Peter Lamborn Wilson (AKA 'Hakim Bey, and 'Ontological Anarchy') and Nasrollah Pourjavady carefully selected and translated arguably the very best of Persian mystical verse to exhibit the long spiritual journey of a Sufi dervish in the quest of union with and annihilation in God. Those even faintly acquainted with Middle-Eastern poetry will recognize some of the star names in this volume, which include Ahmad Ghazali, Ahmad Jami, Attar, Hafez, Ibn Arabi, Nezami, Rumi, and Shirazi amongst others. Peter Lamborn Wilson (AKA 'Hakim Bey, and 'Ontological Anarchy') and Nasrollah Pourjavady carefully selected and translated arguably the very best of Persian mystical verse to exhibit the long spiritual journey of a Sufi dervish in the quest of union with and annihilation in God. Those even faintly acquainted with Middle-Eastern poetry will recognize some of the star names in this volume, which include Ahmad Ghazali, Ahmad Jami, Attar, Hafez, Ibn Arabi, Nezami, Rumi, and Shirazi amongst others. It is certainly the sort of anthology of cosmological views which can potentially influence the course of one's life. One extract: "You must take these poems as mirrors; for you know that a mirror has no form of itself, but rather reflects the face of anyone who looks in it. Just so, a poem has no one particular meaning of itself, but presents to each reader his state at the moment and the completeness of his case. Now if you were to object that a poem does indeed have a single particular meaning, namely that its various readers simply make up some arbitrary meaning of their own, then I should reply that the form of the mirror is the form of the mirror maker. For was he not the first person whose face it reflected?" - Ayn al-Qozat Hamadani. And so it is that in reading, contemplating and reflecting upon these verses that the reader glimpses his own state of mind and affairs. It is really an invitation to open a door through which is the view of another world.

  3. 5 out of 5

    Steve

    Vital translations of Sufi poetry, heady like the damnable wog hemp, subtle as twilight, enriching and heart-expanding.

  4. 4 out of 5

    John

    This is a good introduction to the Sufi poets. Most readers familiar with Islamic poetry probably know Rumi, but there are many others besides him. This anthology groups poems by topics that speak to our inner emotional selves; "Leaving this World Behind", "The Secret: The First Meeting", "Awakening", "Transcendence and Paradox", et. al. Note these are translations of the original poems from Persian to English. I can hardly imagine the talent and work required to make an accurate translation, but This is a good introduction to the Sufi poets. Most readers familiar with Islamic poetry probably know Rumi, but there are many others besides him. This anthology groups poems by topics that speak to our inner emotional selves; "Leaving this World Behind", "The Secret: The First Meeting", "Awakening", "Transcendence and Paradox", et. al. Note these are translations of the original poems from Persian to English. I can hardly imagine the talent and work required to make an accurate translation, but even more so to keep the poem's ability to move one emotionally. I have often wondered why poetry and literature is so different in its metaphysical character and so highly regarded by speakers of languages originating in the Near East, in comparison to our own culture. I may be naive, but I believe it is because Near Eastern cultures were nomadic for most of their existence and therefore poetry and literature was oral in nature for thousands of years. Finally, I wanted to mention my favorite poem in the book, "The Spilled Cup" by Mahmud Shabestari. I recommend listening to the spoken performance of this poem by Sussan Deyhim at http://youtu.be/hpbiD1gaj58. She is a famous singer and dancer from Iran. I have her CD, "Madman of God". She also performed on the soundtrack of "Argo". Her performance of "The Spilled Cup" is on Bill Laswell's album "Hashisheen - The End of the Law", about the notorious lord of assassins, Hassan i Sabbah. I will stop this review here, and let you discover Sabbah's history yourself.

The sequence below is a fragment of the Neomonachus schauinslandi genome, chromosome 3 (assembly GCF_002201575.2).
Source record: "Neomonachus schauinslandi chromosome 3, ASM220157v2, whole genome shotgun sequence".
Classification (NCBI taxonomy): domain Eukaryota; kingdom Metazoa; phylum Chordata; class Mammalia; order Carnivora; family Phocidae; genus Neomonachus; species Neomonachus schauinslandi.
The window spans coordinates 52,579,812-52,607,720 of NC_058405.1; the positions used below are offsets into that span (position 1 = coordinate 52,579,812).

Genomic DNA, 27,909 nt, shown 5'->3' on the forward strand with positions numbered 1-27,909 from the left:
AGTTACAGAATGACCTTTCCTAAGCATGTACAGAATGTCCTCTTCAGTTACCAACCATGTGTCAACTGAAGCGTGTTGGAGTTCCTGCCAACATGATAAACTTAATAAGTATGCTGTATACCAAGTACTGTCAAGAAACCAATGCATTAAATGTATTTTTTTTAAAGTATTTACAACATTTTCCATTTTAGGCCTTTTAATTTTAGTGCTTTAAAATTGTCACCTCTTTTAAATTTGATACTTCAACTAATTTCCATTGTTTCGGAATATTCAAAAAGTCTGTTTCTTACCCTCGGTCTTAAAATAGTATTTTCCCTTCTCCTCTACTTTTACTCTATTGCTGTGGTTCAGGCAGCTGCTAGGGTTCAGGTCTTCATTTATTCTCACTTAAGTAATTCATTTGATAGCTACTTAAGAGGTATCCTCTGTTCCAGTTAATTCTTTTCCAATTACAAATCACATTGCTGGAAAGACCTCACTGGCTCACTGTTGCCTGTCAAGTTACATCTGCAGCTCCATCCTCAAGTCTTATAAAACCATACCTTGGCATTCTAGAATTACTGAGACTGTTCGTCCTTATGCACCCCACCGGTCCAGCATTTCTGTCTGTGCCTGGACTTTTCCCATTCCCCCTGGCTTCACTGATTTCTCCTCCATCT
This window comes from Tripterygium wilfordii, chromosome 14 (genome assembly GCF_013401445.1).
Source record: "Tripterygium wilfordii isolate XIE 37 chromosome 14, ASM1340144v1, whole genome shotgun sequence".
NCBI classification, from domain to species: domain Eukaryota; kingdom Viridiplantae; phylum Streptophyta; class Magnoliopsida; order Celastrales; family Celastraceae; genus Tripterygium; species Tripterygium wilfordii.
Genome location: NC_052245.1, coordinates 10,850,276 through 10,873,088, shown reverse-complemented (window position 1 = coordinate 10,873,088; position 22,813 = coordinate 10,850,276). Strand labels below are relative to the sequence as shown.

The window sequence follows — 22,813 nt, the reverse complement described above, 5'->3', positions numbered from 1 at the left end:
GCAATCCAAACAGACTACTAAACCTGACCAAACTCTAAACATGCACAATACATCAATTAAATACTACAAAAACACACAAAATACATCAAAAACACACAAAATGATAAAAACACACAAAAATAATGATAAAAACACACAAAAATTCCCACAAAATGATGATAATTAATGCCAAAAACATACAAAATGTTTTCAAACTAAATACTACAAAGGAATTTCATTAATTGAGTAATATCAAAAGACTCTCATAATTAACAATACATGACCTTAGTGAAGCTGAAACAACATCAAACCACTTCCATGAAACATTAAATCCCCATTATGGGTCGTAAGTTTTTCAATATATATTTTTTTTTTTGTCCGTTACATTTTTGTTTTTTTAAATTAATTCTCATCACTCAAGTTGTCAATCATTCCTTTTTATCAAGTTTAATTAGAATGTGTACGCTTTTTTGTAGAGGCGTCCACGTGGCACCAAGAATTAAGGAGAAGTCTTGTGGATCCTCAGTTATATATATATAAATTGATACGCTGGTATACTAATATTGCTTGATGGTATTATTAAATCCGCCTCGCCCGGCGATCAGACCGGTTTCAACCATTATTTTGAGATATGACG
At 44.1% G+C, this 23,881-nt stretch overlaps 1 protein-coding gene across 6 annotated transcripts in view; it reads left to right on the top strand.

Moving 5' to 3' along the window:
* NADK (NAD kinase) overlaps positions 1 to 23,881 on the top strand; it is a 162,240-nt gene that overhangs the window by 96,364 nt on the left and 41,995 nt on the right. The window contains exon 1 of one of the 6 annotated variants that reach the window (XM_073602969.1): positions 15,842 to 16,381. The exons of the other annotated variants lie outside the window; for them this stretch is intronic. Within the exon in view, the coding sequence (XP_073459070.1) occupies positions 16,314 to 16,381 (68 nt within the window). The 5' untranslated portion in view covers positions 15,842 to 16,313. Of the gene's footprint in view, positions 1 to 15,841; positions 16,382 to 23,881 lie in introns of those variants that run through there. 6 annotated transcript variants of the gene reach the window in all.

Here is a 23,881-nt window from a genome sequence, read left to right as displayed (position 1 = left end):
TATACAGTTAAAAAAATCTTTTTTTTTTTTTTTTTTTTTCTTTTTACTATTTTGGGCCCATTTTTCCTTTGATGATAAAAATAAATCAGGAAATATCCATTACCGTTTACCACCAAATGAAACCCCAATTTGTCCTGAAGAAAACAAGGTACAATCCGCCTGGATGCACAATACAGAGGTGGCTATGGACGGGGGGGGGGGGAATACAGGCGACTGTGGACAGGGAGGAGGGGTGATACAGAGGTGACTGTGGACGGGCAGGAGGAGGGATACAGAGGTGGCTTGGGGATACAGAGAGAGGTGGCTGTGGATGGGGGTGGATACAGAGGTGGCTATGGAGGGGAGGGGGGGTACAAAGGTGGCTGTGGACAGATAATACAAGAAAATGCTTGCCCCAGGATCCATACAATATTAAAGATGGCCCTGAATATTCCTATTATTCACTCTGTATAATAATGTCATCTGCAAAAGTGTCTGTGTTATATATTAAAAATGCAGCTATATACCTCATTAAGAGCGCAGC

5. 4 out of 5

    Ivan Granger

    One of my favorite collections of the Persian Sufi poets, some you may have heard of and others who may be new to you: Jami, Attar, Hamadani, Iraqi, Hafez, Ibn Arabi, Sanai, and many others. If you like Sufi poetry, this is a book you should have. My hearing, sight, my tongue and hand: all He. Then I am not, for all that is, is He. I think I am, and thought is but a dream. When I awake, all that remains is He. - Baba Afzal Kashini Table of Contents Introduction Prologue Leaving this World Behind The Secre One of my favorite collections of the Persian Sufi poets, some you may have heard of and others who may be new to you: Jami, Attar, Hamadani, Iraqi, Hafez, Ibn Arabi, Sanai, and many others. If you like Sufi poetry, this is a book you should have. My hearing, sight, my tongue and hand: all He. Then I am not, for all that is, is He. I think I am, and thought is but a dream. When I awake, all that remains is He. - Baba Afzal Kashini Table of Contents Introduction Prologue Leaving this World Behind The Secret: The First Meeting Awakening Transcendence and Paradox Separation and Sadness Love and the Lover Passing Away Union Joy The Perfect Man Sources of the Poems Bio-bibliographies